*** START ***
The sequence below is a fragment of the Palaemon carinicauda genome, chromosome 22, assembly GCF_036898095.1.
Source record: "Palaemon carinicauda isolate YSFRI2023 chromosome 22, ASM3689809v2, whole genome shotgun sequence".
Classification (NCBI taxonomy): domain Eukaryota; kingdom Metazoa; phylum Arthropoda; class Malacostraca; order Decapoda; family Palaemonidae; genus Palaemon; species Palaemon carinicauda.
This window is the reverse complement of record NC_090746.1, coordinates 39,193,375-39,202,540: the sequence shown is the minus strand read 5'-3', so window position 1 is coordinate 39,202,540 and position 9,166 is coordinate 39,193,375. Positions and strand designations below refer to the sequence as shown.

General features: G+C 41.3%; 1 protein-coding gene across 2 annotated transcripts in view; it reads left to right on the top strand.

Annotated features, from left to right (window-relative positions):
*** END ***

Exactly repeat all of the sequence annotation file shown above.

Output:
The sequence below is a fragment of the Palaemon carinicauda genome, chromosome 22, assembly GCF_036898095.1.
Source record: "Palaemon carinicauda isolate YSFRI2023 chromosome 22, ASM3689809v2, whole genome shotgun sequence".
Classification (NCBI taxonomy): domain Eukaryota; kingdom Metazoa; phylum Arthropoda; class Malacostraca; order Decapoda; family Palaemonidae; genus Palaemon; species Palaemon carinicauda.
This window is the reverse complement of record NC_090746.1, coordinates 39,193,375-39,202,540: the sequence shown is the minus strand read 5'-3', so window position 1 is coordinate 39,202,540 and position 9,166 is coordinate 39,193,375. Positions and strand designations below refer to the sequence as shown.

General features: G+C 41.3%; 1 protein-coding gene across 2 annotated transcripts in view; it reads left to right on the top strand.

Annotated features, from left to right (window-relative positions):